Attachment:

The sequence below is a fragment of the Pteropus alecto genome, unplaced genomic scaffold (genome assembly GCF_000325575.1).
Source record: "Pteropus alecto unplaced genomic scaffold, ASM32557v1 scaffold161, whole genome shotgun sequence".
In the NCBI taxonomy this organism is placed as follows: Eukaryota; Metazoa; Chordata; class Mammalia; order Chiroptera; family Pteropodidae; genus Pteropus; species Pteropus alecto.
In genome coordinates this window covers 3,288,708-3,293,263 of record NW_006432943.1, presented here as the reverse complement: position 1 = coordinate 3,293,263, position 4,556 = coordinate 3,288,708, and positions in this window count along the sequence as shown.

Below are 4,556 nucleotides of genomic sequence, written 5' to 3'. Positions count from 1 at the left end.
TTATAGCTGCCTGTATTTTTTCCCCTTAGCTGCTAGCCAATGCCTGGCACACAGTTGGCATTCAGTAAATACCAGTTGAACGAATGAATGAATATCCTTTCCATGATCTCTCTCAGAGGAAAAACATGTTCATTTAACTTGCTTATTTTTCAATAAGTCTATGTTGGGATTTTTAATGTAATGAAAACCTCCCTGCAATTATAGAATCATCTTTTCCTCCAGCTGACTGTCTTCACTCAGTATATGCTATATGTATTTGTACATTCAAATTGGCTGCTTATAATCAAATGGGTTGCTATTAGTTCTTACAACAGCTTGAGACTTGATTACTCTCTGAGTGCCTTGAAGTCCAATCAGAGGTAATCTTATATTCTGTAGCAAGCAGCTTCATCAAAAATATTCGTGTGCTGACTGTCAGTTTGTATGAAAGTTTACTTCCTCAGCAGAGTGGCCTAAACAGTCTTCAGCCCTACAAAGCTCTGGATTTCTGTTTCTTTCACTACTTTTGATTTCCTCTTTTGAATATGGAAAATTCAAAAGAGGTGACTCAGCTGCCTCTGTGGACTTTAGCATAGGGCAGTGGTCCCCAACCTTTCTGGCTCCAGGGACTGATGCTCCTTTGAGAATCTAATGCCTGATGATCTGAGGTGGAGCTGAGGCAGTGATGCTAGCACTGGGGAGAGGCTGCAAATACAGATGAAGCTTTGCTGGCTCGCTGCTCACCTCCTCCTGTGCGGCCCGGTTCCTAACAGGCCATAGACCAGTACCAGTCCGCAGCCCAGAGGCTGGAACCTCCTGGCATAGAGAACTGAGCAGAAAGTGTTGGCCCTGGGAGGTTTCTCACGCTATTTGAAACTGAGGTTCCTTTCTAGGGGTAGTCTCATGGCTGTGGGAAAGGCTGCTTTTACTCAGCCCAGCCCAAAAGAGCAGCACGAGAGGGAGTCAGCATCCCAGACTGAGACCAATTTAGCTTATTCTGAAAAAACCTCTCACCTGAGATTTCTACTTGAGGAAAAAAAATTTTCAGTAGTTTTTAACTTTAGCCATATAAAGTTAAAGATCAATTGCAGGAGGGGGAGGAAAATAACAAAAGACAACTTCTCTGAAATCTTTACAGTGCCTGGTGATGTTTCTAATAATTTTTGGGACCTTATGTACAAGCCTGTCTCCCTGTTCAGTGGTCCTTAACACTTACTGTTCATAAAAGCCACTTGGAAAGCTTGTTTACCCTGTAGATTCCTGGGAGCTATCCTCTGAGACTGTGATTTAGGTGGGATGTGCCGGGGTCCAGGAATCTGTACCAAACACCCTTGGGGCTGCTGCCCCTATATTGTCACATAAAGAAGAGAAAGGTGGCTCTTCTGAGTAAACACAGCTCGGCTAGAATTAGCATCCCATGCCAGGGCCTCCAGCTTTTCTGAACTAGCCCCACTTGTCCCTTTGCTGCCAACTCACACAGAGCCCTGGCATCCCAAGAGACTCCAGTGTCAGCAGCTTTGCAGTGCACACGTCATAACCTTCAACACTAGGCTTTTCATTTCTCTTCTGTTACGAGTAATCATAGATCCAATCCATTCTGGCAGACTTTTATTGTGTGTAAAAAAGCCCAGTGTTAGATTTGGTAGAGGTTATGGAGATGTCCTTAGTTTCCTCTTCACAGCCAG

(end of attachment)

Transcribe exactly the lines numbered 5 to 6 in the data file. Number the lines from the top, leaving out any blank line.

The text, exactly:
Below are 4,556 nucleotides of genomic sequence, written 5' to 3'. Positions count from 1 at the left end.
TTATAGCTGCCTGTATTTTTTCCCCTTAGCTGCTAGCCAATGCCTGGCACACAGTTGGCATTCAGTAAATACCAGTTGAACGAATGAATGAATATCCTTTCCATGATCTCTCTCAGAGGAAAAACATGTTCATTTAACTTGCTTATTTTTCAATAAGTCTATGTTGGGATTTTTAATGTAATGAAAACCTCCCTGCAATTATAGAATCATCTTTTCCTCCAGCTGACTGTCTTCACTCAGTATATGCTATATGTATTTGTACATTCAAATTGGCTGCTTATAATCAAATGGGTTGCTATTAGTTCTTACAACAGCTTGAGACTTGATTACTCTCTGAGTGCCTTGAAGTCCAATCAGAGGTAATCTTATATTCTGTAGCAAGCAGCTTCATCAAAAATATTCGTGTGCTGACTGTCAGTTTGTATGAAAGTTTACTTCCTCAGCAGAGTGGCCTAAACAGTCTTCAGCCCTACAAAGCTCTGGATTTCTGTTTCTTTCACTACTTTTGATTTCCTCTTTTGAATATGGAAAATTCAAAAGAGGTGACTCAGCTGCCTCTGTGGACTTTAGCATAGGGCAGTGGTCCCCAACCTTTCTGGCTCCAGGGACTGATGCTCCTTTGAGAATCTAATGCCTGATGATCTGAGGTGGAGCTGAGGCAGTGATGCTAGCACTGGGGAGAGGCTGCAAATACAGATGAAGCTTTGCTGGCTCGCTGCTCACCTCCTCCTGTGCGGCCCGGTTCCTAACAGGCCATAGACCAGTACCAGTCCGCAGCCCAGAGGCTGGAACCTCCTGGCATAGAGAACTGAGCAGAAAGTGTTGGCCCTGGGAGGTTTCTCACGCTATTTGAAACTGAGGTTCCTTTCTAGGGGTAGTCTCATGGCTGTGGGAAAGGCTGCTTTTACTCAGCCCAGCCCAAAAGAGCAGCACGAGAGGGAGTCAGCATCCCAGACTGAGACCAATTTAGCTTATTCTGAAAAAACCTCTCACCTGAGATTTCTACTTGAGGAAAAAAAATTTTCAGTAGTTTTTAACTTTAGCCATATAAAGTTAAAGATCAATTGCAGGAGGGGGAGGAAAATAACAAAAGACAACTTCTCTGAAATCTTTACAGTGCCTGGTGATGTTTCTAATAATTTTTGGGACCTTATGTACAAGCCTGTCTCCCTGTTCAGTGGTCCTTAACACTTACTGTTCATAAAAGCCACTTGGAAAGCTTGTTTACCCTGTAGATTCCTGGGAGCTATCCTCTGAGACTGTGATTTAGGTGGGATGTGCCGGGGTCCAGGAATCTGTACCAAACACCCTTGGGGCTGCTGCCCCTATATTGTCACATAAAGAAGAGAAAGGTGGCTCTTCTGAGTAAACACAGCTCGGCTAGAATTAGCATCCCATGCCAGGGCCTCCAGCTTTTCTGAACTAGCCCCACTTGTCCCTTTGCTGCCAACTCACACAGAGCCCTGGCATCCCAAGAGACTCCAGTGTCAGCAGCTTTGCAGTGCACACGTCATAACCTTCAACACTAGGCTTTTCATTTCTCTTCTGTTACGAGTAATCATAGATCCAATCCATTCTGGCAGACTTTTATTGTGTGTAAAAAAGCCCAGTGTTAGATTTGGTAGAGGTTATGGAGATGTCCTTAGTTTCCTCTTCACAGCCAG